Sessions Information

  • January 8, 2011
    8:30 am - 10:15 am
    Session Type: Section Call for Papers
    Session Capacity: N/A
    Hotel: Parc 55 Wyndham San Francisco Union Square
    Room: Cyril Magnin II
    Floor: Fourth Floor Level

    One or more presenters were selected from a call for papers.


    Scientific advances—in genetics, the reproductive sciences, genetics, neuroscience and cognitive psychology, sex reassignment, and so on—are rapidly changing fundamental aspects of family formation and family life.  The law and norms that regulate families likewise change, only less rapidly.  But science constantly tests, and exposes, the limits of existing law.  For example: As surrogacy and other assisted reproductive techniques enable would-be parents to overcome biological limitations of all sorts, they also discomfit social and legal understandings of parenthood and potentially pose medical problems for offspring.  As developmental scientists provide greater insight into adolescents’ decision-making deficiencies and abilities, the proper scopes of adolescents’ rights to self-determination and parents’ rights to control their children’s upbringing both become more difficult to delineate.  And as the American Psychiatric Association grapples with whether to continue characterizing gender identity disorder as a disorder at all, its deliberations underscore the complexities of sex and gender, currently unaccounted for by the gender binary around which law overwhelmingly structures the traditional family.  These examples provide only a glimpse of the myriad questions that arise when science meets family.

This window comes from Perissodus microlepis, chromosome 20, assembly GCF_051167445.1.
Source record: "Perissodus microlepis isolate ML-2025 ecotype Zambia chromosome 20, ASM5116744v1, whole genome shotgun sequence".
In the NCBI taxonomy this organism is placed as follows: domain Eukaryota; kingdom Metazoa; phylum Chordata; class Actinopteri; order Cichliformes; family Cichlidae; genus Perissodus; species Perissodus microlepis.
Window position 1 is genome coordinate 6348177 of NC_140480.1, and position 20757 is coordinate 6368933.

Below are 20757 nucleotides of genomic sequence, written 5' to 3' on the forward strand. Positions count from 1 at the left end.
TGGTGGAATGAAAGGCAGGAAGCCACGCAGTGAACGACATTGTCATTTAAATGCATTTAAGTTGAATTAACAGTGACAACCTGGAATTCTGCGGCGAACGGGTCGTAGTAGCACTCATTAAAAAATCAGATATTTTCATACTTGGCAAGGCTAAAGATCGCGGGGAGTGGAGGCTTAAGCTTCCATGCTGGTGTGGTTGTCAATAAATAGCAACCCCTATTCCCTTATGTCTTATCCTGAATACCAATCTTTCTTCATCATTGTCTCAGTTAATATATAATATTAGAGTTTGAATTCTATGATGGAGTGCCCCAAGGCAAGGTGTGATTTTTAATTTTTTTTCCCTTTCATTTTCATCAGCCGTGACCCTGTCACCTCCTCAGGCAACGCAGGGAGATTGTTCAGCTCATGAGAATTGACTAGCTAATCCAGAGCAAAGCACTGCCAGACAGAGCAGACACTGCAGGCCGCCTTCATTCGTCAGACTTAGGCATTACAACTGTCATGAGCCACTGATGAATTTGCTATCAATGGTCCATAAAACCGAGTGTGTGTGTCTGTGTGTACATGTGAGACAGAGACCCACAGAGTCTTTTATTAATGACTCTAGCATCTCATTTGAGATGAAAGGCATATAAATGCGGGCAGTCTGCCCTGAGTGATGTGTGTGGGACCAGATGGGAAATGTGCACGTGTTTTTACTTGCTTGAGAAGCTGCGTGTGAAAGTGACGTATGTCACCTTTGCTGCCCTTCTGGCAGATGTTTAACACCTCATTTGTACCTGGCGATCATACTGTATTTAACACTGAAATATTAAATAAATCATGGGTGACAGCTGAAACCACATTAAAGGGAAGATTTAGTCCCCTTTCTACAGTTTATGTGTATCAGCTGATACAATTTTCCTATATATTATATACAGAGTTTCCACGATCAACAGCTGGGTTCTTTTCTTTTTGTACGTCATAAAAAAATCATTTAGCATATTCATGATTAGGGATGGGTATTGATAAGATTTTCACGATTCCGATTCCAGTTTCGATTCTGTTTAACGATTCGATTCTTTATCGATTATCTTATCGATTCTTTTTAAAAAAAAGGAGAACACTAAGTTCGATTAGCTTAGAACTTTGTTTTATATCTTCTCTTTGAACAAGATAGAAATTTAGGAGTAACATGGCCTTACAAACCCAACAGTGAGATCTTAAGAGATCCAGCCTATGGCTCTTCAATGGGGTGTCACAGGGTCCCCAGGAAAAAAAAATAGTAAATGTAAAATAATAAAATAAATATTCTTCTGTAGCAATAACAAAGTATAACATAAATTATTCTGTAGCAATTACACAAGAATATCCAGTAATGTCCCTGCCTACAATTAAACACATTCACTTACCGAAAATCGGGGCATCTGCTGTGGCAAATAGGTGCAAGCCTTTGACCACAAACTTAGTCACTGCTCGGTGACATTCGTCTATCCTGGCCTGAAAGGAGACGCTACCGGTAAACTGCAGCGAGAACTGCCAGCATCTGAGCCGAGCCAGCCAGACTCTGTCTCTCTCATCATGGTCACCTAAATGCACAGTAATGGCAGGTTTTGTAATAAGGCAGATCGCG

This panel will examine the profound influence of science on families, the law’s response, and whether/when/how the law ought to respond.  Speakers will analyze specific scientific developments and their legal implications, as well as overarching themes and ethical questions.  They will explore the interplay and possible interrelationships between science, family, and law.  And they will consider whether science will ultimately force a fundamental rethinking of what constitutes “family”.


    Business Meeting at Program Conclusion.

Session Speakers
The University of Chicago, The Law School

University of Florida Fredric G. Levin College of Law
Speaker from a Call for Papers

William & Mary Law School

University of Florida Fredric G. Levin College of Law
Speaker from a Call for Papers

National Center for Lesbian Rights

University of California College of the Law, San Francisco

Session Fees
  • 7130 Family and Juvenile Law, Co-Sponsored by Law, Medicine and Health Care: $0.00